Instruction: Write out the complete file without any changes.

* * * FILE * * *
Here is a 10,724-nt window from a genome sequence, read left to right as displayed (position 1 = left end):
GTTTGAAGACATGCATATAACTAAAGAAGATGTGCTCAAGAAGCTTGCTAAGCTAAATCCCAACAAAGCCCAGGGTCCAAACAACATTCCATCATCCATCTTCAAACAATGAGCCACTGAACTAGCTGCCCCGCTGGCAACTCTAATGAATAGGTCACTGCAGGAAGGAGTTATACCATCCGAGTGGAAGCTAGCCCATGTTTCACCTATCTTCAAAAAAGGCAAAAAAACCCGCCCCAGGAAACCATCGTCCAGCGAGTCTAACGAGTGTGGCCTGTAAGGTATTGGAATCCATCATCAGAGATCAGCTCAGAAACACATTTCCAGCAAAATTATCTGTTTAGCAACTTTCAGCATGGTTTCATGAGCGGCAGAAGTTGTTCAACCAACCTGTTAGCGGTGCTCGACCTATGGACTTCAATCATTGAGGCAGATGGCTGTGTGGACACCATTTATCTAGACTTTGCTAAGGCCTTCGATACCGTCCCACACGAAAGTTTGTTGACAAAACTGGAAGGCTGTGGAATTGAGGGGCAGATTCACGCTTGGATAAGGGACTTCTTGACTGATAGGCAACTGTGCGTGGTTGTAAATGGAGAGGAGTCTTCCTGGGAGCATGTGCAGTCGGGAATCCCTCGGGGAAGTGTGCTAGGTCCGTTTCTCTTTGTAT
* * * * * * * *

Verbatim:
Here is a 10,724-nt window from a genome sequence, read left to right as displayed (position 1 = left end):
GTTTGAAGACATGCATATAACTAAAGAAGATGTGCTCAAGAAGCTTGCTAAGCTAAATCCCAACAAAGCCCAGGGTCCAAACAACATTCCATCATCCATCTTCAAACAATGAGCCACTGAACTAGCTGCCCCGCTGGCAACTCTAATGAATAGGTCACTGCAGGAAGGAGTTATACCATCCGAGTGGAAGCTAGCCCATGTTTCACCTATCTTCAAAAAAGGCAAAAAAACCCGCCCCAGGAAACCATCGTCCAGCGAGTCTAACGAGTGTGGCCTGTAAGGTATTGGAATCCATCATCAGAGATCAGCTCAGAAACACATTTCCAGCAAAATTATCTGTTTAGCAACTTTCAGCATGGTTTCATGAGCGGCAGAAGTTGTTCAACCAACCTGTTAGCGGTGCTCGACCTATGGACTTCAATCATTGAGGCAGATGGCTGTGTGGACACCATTTATCTAGACTTTGCTAAGGCCTTCGATACCGTCCCACACGAAAGTTTGTTGACAAAACTGGAAGGCTGTGGAATTGAGGGGCAGATTCACGCTTGGATAAGGGACTTCTTGACTGATAGGCAACTGTGCGTGGTTGTAAATGGAGAGGAGTCTTCCTGGGAGCATGTGCAGTCGGGAATCCCTCGGGGAAGTGTGCTAGGTCCGTTTCTCTTTGTAT